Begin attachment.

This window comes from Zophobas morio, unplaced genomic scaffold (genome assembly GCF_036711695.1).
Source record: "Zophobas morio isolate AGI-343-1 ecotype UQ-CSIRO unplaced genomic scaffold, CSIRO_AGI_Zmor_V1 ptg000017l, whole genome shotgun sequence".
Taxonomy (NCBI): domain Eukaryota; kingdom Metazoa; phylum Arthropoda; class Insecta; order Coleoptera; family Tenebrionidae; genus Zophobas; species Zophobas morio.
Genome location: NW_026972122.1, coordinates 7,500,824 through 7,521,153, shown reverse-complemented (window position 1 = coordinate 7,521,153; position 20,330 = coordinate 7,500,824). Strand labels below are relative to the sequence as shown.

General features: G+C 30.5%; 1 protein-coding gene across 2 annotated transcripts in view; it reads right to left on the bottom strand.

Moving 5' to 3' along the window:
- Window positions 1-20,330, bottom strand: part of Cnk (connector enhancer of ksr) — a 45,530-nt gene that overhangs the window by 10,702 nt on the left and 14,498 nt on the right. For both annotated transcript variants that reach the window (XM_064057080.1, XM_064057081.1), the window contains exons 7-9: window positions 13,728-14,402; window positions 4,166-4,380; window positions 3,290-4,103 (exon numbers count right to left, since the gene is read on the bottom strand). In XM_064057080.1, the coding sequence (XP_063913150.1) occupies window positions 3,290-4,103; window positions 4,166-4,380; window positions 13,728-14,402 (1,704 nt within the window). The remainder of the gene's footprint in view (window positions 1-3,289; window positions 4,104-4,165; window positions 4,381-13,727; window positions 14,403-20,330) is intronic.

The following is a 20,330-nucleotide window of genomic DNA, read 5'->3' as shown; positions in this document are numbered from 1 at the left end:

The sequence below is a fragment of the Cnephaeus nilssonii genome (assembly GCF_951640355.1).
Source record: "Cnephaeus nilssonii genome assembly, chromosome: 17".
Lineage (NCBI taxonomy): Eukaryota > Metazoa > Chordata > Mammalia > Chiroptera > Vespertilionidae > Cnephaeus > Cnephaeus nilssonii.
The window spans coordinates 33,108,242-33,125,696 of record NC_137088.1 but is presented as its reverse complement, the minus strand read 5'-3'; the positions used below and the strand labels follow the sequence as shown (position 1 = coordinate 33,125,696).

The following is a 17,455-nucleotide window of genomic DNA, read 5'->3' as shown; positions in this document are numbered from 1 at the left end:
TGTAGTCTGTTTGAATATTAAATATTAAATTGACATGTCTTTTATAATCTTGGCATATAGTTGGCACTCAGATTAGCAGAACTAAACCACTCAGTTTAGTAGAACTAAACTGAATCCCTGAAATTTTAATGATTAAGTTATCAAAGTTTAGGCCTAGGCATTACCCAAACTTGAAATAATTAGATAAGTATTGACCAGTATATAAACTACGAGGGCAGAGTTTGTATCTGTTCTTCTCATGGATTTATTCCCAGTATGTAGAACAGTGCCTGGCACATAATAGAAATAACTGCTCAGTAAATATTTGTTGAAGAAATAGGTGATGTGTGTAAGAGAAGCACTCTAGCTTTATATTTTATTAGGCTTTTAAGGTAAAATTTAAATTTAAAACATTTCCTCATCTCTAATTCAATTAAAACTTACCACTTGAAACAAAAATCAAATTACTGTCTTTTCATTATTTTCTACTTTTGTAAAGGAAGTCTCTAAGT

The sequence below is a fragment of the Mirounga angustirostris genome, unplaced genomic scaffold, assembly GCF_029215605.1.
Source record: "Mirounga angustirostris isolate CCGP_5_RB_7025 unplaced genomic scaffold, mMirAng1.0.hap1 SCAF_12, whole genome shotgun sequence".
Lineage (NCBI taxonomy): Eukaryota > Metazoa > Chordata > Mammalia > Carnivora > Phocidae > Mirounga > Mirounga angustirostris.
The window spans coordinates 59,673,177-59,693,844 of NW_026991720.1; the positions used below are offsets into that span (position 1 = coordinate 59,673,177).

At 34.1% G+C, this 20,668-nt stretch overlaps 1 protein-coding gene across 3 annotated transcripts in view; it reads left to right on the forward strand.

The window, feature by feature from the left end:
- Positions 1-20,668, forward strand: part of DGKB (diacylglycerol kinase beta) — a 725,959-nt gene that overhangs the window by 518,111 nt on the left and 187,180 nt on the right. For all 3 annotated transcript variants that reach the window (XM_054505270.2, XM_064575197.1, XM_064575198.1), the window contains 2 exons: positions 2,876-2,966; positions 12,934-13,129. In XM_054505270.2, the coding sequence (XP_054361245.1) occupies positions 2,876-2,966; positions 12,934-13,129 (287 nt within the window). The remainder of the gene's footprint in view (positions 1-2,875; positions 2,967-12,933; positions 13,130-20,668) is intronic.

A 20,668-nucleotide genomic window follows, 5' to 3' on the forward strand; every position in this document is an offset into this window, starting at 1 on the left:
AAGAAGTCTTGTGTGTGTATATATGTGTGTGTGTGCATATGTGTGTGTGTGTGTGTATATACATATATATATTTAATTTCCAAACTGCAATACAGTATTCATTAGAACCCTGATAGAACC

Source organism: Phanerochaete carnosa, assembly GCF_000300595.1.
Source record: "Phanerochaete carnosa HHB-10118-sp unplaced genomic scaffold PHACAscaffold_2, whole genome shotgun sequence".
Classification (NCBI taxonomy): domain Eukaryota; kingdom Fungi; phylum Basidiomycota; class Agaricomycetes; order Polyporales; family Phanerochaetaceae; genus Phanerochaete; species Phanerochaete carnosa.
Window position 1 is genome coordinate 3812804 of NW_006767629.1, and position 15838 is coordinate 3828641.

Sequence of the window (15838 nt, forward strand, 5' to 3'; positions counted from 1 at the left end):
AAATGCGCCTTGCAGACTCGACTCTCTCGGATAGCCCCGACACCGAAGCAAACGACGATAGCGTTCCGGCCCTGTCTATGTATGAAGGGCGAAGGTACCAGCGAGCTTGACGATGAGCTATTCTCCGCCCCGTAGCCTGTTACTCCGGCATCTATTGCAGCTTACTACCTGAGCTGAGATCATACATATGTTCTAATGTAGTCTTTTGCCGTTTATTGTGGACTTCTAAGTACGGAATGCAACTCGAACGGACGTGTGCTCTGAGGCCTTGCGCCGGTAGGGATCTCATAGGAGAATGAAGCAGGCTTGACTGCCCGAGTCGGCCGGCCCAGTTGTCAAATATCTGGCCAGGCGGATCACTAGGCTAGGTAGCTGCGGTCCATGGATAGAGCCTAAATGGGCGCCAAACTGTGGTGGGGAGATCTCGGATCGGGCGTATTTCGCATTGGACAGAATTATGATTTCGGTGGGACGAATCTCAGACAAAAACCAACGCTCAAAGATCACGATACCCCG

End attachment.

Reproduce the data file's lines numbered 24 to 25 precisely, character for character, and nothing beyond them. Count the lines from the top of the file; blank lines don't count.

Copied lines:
Source organism: Phanerochaete carnosa, assembly GCF_000300595.1.
Source record: "Phanerochaete carnosa HHB-10118-sp unplaced genomic scaffold PHACAscaffold_2, whole genome shotgun sequence".